Take the 2-minute tour ×
Stack Overflow is a question and answer site for professional and enthusiast programmers. It's 100% free, no registration required.

This is a strange problem. I have an iPhone view controller for creating a new user with some text fields that require animation to avoid the keyboard when it is shown, i.e. the view animates up and down to keep a minimum clearance between the top of the keyboard and the lower edge of the text field. That worked fine when it was presented modally from the login existing user screen, the initial view controller in the storyboard.

Then I decided to change the app a bit so that the login/create user views would belong to the same view controller. They transition like so:

if(accountCreateView == nil) {
    UINib *nib = [UINib nibWithNibName:@"NewAccountView" bundle:nil];
    NSArray *nibViews = [nib instantiateWithOwner:self options:nil];
    accountCreateView = [nibViews objectAtIndex:0];
}

[UIView transitionFromView:(displayingLoginView ? loginView : accountCreateView)
                    toView:(displayingLoginView ? accountCreateView : loginView)
                  duration:0.6
                   options:(displayingLoginView ? 
                            UIViewAnimationOptionTransitionFlipFromRight :
                            UIViewAnimationOptionTransitionFlipFromLeft)
                completion:^(BOOL finished) {
                    if (finished) {
                        displayingLoginView = !displayingLoginView;
                    }
                }
];

This works fine too. However the code that does animation of the views does not. When a text field becomes active the code to check proximity of the text field to the keyboard is called but nothing happens when the animation block executes.

So I checked:

if([UIView areAnimationsEnabled])
    NSLog(@"Animations are enabled");
else 
    NSLog(@"Animations are disabled");

Animations are certainly enabled.

So I moved it back further to viewDidLoad, trying a simple animation to see what works, before anything else:

CGRect viewFrame = loginNameTextField.frame;
viewFrame.origin.y = 400.f;
[UIView animateWithDuration:1.f 
                      delay:0.f 
                    options:UIViewAnimationOptionCurveEaseInOut 
                 animations:^ {
                     loginNameTextField.frame = viewFrame;
                 }
                 completion:NULL];

This works fine! Text field moves slowly down the window.

This does nothing, and that is the confusing part:

CGRect viewFrame = self.view.frame;
viewFrame.origin.y = 400.f;
[UIView animateWithDuration:1.f 
                      delay:0.f 
                    options:UIViewAnimationOptionCurveEaseInOut 
                 animations:^ {
                     self.view.frame = viewFrame;
                 }
                 completion:NULL];

viewFrame when set from self.view.frame has origin 0,20 and size 320,460 as expected.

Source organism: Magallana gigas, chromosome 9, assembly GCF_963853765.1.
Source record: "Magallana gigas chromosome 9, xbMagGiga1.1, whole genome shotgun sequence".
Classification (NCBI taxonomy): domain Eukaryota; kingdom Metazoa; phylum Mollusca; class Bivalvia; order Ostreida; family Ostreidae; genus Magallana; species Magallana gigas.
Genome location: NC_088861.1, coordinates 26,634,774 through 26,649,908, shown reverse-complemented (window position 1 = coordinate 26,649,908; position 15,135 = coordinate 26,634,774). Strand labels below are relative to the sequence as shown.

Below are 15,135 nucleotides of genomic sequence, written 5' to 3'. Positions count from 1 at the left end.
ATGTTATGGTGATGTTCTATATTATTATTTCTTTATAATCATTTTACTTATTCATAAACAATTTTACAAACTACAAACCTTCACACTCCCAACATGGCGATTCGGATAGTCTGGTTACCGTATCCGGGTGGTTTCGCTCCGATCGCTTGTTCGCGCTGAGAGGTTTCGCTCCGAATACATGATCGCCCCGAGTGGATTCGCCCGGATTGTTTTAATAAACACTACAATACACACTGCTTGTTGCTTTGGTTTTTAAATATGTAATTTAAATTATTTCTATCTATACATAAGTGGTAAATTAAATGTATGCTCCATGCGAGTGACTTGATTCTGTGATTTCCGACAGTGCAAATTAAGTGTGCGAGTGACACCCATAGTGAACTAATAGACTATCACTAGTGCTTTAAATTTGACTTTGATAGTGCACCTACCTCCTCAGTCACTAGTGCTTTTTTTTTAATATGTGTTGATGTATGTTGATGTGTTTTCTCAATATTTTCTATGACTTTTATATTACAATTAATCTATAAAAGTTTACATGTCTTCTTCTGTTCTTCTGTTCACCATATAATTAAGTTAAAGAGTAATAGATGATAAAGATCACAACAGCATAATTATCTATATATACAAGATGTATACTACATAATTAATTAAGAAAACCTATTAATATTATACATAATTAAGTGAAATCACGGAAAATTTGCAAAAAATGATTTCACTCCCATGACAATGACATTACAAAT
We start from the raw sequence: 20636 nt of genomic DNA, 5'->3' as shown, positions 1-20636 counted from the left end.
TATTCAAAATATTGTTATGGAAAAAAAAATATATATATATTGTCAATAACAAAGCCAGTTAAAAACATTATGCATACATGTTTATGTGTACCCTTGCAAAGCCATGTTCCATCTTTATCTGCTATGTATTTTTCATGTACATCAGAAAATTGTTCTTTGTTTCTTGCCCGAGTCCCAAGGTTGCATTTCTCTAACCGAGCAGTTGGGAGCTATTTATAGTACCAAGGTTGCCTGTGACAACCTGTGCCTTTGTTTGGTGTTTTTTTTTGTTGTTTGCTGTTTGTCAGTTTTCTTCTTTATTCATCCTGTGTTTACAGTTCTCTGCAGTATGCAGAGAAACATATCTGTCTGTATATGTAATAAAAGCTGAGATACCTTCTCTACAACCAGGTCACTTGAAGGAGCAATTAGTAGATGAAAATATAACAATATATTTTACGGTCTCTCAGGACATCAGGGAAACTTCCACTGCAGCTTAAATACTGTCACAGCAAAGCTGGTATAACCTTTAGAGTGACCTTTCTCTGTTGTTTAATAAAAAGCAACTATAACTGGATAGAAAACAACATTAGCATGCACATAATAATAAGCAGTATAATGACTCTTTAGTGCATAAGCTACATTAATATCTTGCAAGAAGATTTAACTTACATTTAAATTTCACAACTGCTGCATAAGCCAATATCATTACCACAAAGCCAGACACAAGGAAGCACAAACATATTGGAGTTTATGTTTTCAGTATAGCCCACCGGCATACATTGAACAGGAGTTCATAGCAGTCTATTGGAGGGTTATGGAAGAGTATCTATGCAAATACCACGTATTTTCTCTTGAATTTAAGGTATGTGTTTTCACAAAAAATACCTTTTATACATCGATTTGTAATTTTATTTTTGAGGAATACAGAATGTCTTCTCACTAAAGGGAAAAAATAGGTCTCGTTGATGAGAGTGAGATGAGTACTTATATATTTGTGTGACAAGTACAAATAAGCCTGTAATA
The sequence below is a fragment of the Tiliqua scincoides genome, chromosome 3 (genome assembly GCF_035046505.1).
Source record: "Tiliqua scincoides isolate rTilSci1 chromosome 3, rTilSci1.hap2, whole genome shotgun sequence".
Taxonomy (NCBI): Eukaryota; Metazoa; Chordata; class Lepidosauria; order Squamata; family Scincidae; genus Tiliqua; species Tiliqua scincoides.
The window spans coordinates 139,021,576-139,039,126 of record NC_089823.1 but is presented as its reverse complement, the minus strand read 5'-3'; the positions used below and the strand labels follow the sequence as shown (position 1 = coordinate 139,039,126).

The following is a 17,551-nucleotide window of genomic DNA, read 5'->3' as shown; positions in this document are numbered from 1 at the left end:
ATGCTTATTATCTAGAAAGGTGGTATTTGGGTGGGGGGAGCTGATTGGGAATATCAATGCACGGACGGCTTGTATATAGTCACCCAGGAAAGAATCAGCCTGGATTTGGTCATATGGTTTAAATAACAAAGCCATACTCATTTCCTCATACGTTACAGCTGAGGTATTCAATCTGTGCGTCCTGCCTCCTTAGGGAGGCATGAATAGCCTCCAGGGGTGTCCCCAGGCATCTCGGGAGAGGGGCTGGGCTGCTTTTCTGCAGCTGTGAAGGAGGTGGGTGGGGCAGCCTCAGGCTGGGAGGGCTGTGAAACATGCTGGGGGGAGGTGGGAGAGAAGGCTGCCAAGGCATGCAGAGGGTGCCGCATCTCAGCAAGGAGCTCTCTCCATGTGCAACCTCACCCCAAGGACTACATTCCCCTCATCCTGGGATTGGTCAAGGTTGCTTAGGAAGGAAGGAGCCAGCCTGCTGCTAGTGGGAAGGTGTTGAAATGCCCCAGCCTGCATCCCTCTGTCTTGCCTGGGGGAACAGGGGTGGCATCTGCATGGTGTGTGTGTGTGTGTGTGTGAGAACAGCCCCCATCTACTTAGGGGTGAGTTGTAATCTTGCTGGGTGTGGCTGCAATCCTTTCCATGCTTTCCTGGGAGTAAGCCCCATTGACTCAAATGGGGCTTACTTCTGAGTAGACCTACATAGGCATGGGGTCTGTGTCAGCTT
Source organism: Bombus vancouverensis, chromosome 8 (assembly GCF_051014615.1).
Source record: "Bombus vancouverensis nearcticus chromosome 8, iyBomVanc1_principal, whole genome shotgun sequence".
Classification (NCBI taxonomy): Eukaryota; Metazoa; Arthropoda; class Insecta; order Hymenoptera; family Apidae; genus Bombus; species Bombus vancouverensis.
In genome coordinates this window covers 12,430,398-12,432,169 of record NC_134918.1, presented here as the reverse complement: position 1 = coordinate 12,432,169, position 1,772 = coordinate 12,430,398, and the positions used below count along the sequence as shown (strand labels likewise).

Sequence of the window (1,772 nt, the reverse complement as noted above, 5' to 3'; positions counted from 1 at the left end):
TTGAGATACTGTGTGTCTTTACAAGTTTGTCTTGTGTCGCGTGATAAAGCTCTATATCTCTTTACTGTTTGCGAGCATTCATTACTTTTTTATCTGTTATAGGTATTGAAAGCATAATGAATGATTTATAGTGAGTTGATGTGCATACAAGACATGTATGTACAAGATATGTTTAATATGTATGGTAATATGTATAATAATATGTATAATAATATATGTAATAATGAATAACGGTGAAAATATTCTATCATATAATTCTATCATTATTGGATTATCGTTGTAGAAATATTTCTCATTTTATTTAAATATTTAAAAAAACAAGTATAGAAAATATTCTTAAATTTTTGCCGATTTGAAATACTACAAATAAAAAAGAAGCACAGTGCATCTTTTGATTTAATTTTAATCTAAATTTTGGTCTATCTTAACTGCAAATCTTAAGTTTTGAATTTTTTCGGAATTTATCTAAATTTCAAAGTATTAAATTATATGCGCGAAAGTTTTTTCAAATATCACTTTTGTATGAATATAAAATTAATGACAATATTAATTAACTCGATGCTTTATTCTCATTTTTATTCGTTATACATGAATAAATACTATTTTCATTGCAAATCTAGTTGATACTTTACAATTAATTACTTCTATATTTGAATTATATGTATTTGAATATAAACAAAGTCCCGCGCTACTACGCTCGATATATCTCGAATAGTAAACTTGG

I tried setting the frame property directly:

CGRect viewFrame = self.view.frame;
viewFrame.origin.y = 400.f;
self.view.frame = viewFrame;

Looks like I can change the frame of subviews of self.view but not of self.view. A fix might be to leave the initial view controller as a blank view in the storyboard and create xibs for both the login view and create user view and load them in viewDidLoad - but why?

edit: Yes, switching the storyboard version of the view controller to a plain empty view and adding the view containing the actual UI from a xib as a subview does make animations work again. Still don't know why though.

share|improve this question
add comment

1 Answer

If all you need to do is keep your text fields above your keyboard, why not drop the UIViewController and change to a UITableViewController and use static cells? You place one text field per cell (creating enough cells to meet your needs) and style it how you like. When you don't have a first responder and there are few enough cells to fit on the screen, it won't scroll. It there are more than what will fit, then it will scroll to reach the bottom/top cells. Yet no matter how many cells you have, if you select a text field that will be covered up by the keyboard, the device will automatically scroll the cell to a viewable position. It's all built in and I use this feature all the time. It works with text fields and text views. Just remember to comment out the number of sections, number of rows per section, and the cell for index path methods so the static cells will work correctly. It saves a lot of coding.

HTH

Rob

share|improve this answer
    
It's a good idea and I can see it being convenient with automatic scrolling (or changing the table's frame, then using scrollToRowAtIndexPath) but the view is a little more complex than that which is why I need to just shift the containing view. –  Adam Eberbach Feb 1 '12 at 22:14
    
Ok. I thought I would also add to my post that in some cases it also helps to have a header and footer view in the UITableView. You can place more complicated things in those if it helps. Of course that limits you to placing the tough stuff at the top and bottom of the table view which may not be desired depending on your design. –  Rob Feb 2 '12 at 10:40
add comment

Your Answer

 
discard

By posting your answer, you agree to the privacy policy and terms of service.

Not the answer you're looking for? Browse other questions tagged or ask your own question.